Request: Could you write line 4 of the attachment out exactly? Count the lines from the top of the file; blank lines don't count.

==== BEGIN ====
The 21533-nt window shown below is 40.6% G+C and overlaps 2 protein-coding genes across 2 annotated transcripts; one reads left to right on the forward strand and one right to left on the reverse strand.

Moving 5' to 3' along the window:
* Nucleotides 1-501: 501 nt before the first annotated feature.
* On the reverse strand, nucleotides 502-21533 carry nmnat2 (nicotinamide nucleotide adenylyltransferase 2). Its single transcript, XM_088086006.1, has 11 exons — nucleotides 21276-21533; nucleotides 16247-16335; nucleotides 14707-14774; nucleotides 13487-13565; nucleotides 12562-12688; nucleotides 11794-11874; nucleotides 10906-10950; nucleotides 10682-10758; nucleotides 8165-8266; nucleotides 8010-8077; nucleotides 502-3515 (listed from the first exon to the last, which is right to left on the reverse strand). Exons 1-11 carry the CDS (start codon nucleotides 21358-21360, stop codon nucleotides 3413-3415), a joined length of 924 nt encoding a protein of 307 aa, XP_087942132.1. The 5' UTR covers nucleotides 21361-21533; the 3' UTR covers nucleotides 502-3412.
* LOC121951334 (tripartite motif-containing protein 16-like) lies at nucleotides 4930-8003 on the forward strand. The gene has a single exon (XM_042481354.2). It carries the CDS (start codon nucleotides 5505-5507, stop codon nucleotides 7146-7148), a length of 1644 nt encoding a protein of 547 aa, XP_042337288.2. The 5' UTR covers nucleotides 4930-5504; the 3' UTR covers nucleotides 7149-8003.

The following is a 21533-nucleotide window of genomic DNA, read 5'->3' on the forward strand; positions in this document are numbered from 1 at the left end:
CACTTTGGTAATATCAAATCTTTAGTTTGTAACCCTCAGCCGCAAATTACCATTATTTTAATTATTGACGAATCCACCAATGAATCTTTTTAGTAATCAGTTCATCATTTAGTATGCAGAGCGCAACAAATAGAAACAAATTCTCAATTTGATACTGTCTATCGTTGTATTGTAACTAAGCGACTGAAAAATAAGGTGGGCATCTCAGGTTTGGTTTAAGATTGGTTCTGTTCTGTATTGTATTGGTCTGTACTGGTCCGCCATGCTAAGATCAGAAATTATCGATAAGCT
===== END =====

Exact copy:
* On the reverse strand, nucleotides 502-21533 carry nmnat2 (nicotinamide nucleotide adenylyltransferase 2). Its single transcript, XM_088086006.1, has 11 exons — nucleotides 21276-21533; nucleotides 16247-16335; nucleotides 14707-14774; nucleotides 13487-13565; nucleotides 12562-12688; nucleotides 11794-11874; nucleotides 10906-10950; nucleotides 10682-10758; nucleotides 8165-8266; nucleotides 8010-8077; nucleotides 502-3515 (listed from the first exon to the last, which is right to left on the reverse strand). Exons 1-11 carry the CDS (start codon nucleotides 21358-21360, stop codon nucleotides 3413-3415), a joined length of 924 nt encoding a protein of 307 aa, XP_087942132.1. The 5' UTR covers nucleotides 21361-21533; the 3' UTR covers nucleotides 502-3412.